In the markets, the dynamics of how prices move for different instruments are based on a multitude of factors. Some of the potential factors include:
- Short or Long Trades
- Different Markets (e.g. FOREX, Options, Futures)
- Volume of Trades
- Amount of money in your portfolio
- Diversification of assets or lack thereof
- Which country/countries and exchange(s) you are trading on
The two main ways that trends can be analyzed are in the structure of the markets and the moving average of the given asset. If we want to be able to locate when and where the market experiences an upward trend, we should pay attention to the series of higher highs and higher lows.
This can be done by segmenting a given chart into multiple time breaks and then placing a marker at the highest point in that interval and the lowest point in that interval. If the value of the highs and lows continue to increase, it is usually a pretty solid indicator that this asset is on an upward trend.
The inverse is true for downward trends. A series of lower highs and lower lows will give the indication that this asset is currently experiencing a downward trend.
On the other hand, the moving average can be used to define a trend by assigning different point values (e.g. 20 ma – short-term trend, 100 ma – medium-term trend, 200 ma – long-term trend). Using this provided example, when the price is higher than the “x” ma, than this indicates the trend.
The Method of Buying on the Pullback
In order to buy the pullback of a given asset, you need to be able to identify the impulse and corrective movements on a chart. If we want to take a more generalist approach to when people should buy or sell, a good pointer is to look at the chart depicting the price movements of the asset. The best position that one can take is buying on the pullback or the corrective move of an asset (the corrective moves in red).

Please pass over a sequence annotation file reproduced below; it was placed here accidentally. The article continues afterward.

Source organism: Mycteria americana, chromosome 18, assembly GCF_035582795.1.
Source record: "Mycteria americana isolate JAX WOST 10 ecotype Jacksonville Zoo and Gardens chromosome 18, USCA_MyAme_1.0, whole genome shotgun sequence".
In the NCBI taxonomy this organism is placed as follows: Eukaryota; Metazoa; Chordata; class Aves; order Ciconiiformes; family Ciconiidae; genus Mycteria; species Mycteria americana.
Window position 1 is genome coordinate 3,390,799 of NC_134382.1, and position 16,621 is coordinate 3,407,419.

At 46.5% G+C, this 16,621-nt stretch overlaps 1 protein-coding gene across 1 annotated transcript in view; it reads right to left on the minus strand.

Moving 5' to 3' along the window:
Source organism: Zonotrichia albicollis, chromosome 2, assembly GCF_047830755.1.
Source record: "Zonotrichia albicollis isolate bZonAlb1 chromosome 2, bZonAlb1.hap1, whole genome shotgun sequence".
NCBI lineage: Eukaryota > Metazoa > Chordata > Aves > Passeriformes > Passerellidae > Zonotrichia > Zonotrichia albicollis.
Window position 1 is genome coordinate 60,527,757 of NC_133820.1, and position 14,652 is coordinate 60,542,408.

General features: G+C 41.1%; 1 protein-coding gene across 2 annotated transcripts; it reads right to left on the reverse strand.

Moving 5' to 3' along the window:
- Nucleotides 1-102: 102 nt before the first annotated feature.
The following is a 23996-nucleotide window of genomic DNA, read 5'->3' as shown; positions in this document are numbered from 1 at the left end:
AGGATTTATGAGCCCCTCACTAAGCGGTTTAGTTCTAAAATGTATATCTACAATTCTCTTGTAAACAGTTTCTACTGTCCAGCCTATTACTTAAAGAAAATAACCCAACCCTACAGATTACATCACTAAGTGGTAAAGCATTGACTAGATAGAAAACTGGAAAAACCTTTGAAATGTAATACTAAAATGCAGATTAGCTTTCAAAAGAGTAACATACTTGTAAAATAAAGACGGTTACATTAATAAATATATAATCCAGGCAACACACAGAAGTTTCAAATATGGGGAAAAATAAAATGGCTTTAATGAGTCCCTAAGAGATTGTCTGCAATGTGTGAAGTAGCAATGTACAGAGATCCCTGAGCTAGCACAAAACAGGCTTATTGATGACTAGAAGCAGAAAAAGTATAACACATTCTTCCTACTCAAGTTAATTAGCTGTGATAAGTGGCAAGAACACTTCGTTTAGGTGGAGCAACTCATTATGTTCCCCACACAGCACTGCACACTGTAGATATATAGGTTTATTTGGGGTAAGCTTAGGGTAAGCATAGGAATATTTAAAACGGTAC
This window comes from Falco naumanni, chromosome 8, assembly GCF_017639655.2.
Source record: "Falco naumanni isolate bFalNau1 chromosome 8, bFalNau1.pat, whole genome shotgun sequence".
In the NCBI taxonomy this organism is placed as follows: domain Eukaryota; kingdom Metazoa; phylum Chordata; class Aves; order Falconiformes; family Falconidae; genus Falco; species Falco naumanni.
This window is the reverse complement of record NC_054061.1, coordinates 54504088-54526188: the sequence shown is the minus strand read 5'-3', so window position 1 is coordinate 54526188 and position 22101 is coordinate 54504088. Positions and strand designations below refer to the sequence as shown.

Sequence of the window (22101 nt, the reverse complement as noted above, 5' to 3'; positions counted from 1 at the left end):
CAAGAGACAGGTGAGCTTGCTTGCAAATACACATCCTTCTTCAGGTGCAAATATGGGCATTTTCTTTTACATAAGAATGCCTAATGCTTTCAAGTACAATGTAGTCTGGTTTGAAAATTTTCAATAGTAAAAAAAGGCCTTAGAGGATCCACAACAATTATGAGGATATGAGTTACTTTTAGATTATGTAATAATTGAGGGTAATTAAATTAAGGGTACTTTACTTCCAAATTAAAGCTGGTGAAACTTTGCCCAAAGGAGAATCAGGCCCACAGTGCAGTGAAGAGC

What is a Low-risk, High-reward Method?
Everyone is always looking for this low-risk, high-reward scenario in the markets. What is better than having all the upside without any risk? Unfortunately, this does not actually exist in the real markets, as the reciprocal for having low-risks are low-rewards and high-risks with high-rewards scenarios.
However, using the aforementioned method of buying on the pullback, you can reduce the amount of risk you take relatively while maintaining the prospective rewards. When positioning yourself in long positions, your main concern is about entering the market at the right time.
A common analogy is looking at the premise of spilling water on yourself during a hot summer day or cold winter day. The hot summer day/cold winter day can be looked at as an uptrend/downtrend and the water spilled can be looked at a bad entry time. During the summer, your small mistake can be compensated by the heat and sun which can evaporate your blunder quickly. However, during the winter, being wet will only make you colder and you risk freezing and getting sick. The idea applies in the markets because buying in during an uptrend can help save you and overcompensate for smaller mistakes, whereas buying in during a downtrend can cause you to lose even more money.
Altogether, the markets are very volatile, but there are a variety of strategies you can implement into your strategies that offer opportunities to be successful in the markets. The industry is also extremely competitive and you want to use every resource you have to be able to compete and succeed. Platforms such as the BetterTrader backtester and blog can assist in your trading endeavors regardless of your current level.